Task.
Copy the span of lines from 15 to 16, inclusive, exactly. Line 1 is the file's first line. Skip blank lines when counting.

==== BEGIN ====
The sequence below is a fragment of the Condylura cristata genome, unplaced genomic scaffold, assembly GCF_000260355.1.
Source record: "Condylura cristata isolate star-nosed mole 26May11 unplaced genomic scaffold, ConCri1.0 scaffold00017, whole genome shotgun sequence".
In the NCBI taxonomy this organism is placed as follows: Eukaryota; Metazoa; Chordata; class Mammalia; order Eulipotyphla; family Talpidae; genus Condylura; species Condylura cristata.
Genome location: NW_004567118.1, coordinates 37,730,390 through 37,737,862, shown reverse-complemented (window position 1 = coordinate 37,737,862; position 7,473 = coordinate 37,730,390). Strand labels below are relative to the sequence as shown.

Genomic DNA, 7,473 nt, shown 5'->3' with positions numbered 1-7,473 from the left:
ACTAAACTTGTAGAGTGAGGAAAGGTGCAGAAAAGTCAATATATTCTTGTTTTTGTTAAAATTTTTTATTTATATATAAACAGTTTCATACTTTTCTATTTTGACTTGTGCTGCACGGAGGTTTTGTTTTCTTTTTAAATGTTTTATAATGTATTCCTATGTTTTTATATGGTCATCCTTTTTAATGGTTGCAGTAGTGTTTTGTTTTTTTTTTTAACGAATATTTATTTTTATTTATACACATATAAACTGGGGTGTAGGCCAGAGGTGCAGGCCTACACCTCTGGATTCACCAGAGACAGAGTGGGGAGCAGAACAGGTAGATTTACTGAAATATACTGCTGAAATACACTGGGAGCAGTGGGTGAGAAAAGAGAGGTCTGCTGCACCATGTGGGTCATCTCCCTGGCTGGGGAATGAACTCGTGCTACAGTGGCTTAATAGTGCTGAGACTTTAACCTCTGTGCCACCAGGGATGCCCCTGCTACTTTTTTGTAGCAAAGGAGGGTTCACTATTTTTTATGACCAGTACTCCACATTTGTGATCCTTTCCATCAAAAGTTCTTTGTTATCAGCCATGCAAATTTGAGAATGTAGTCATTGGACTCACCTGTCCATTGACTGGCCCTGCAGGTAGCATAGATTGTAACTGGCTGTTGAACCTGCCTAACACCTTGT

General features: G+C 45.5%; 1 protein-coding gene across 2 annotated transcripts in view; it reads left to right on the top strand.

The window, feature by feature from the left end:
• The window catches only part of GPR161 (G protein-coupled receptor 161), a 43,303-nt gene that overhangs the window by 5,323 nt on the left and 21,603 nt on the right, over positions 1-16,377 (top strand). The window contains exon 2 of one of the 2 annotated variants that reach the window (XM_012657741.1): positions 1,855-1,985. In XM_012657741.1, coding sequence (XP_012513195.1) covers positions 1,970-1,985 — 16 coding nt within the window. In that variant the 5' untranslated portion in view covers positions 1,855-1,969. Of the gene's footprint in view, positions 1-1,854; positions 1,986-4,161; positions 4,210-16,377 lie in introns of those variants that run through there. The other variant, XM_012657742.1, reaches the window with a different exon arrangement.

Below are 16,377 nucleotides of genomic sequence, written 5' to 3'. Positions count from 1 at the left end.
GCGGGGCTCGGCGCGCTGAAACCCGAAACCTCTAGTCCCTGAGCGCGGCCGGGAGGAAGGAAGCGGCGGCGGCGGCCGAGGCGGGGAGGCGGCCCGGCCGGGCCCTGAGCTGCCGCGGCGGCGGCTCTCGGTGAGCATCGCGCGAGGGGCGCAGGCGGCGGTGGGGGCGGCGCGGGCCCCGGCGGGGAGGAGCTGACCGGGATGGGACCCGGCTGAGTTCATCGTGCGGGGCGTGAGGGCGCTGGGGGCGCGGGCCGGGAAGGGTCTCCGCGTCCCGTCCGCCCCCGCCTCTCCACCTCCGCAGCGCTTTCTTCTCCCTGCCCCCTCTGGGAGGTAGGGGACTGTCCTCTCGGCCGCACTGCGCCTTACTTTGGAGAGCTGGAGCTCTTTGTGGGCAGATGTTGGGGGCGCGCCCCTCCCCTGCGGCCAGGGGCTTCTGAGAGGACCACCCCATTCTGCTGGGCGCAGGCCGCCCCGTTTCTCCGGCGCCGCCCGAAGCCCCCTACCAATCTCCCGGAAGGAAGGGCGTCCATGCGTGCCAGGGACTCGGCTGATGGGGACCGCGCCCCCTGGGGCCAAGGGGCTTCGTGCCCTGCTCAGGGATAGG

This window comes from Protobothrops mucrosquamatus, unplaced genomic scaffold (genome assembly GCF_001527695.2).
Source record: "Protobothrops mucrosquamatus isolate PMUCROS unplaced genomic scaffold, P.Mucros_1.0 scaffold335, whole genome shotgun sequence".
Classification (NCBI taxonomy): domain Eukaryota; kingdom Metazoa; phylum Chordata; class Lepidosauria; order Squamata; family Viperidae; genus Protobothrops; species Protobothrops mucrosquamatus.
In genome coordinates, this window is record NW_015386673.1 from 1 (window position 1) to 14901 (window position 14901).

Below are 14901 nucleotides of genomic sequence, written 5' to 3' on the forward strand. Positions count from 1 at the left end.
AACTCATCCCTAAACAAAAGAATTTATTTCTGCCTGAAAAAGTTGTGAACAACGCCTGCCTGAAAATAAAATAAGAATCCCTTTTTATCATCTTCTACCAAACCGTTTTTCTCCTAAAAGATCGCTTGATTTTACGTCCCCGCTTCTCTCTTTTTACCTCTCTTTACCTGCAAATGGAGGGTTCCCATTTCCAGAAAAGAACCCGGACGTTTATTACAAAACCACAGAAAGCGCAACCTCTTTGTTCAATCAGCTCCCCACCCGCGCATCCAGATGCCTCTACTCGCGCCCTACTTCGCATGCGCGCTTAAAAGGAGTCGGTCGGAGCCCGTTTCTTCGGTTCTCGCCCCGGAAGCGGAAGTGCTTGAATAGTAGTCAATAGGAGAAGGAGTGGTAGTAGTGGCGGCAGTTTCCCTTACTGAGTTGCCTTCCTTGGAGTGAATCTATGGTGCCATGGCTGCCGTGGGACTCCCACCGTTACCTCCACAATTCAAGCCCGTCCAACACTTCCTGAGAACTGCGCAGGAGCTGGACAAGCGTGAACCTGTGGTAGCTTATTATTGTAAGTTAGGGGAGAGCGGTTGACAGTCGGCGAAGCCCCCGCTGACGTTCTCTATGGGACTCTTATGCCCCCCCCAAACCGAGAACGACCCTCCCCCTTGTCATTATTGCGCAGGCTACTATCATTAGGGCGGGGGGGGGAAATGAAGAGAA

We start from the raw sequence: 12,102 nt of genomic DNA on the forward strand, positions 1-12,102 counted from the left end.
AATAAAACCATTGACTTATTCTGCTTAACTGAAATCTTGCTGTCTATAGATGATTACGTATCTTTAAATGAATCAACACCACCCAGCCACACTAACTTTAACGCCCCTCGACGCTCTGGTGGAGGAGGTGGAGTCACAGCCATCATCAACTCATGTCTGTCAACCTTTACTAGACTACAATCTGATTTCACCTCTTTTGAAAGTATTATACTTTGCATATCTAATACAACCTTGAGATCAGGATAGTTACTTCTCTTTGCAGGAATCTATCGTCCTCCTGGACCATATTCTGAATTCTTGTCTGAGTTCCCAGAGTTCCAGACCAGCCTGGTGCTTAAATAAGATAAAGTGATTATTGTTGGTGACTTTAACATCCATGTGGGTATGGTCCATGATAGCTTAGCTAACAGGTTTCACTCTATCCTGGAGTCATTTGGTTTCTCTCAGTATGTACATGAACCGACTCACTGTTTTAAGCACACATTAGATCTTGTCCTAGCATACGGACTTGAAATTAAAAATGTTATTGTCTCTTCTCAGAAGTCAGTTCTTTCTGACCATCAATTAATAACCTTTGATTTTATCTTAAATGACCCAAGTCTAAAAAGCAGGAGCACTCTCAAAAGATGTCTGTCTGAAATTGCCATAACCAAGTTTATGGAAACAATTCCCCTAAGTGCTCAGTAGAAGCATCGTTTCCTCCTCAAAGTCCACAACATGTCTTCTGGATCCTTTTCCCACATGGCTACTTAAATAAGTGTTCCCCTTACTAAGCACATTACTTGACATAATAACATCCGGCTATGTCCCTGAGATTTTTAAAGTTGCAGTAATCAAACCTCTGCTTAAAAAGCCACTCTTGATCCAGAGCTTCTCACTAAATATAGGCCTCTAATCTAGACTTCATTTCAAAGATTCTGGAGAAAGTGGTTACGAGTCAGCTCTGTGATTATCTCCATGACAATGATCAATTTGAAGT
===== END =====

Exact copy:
In genome coordinates, this window is record NW_015386673.1 from 1 (window position 1) to 14901 (window position 14901).

Below are 14901 nucleotides of genomic sequence, written 5' to 3' on the forward strand. Positions count from 1 at the left end.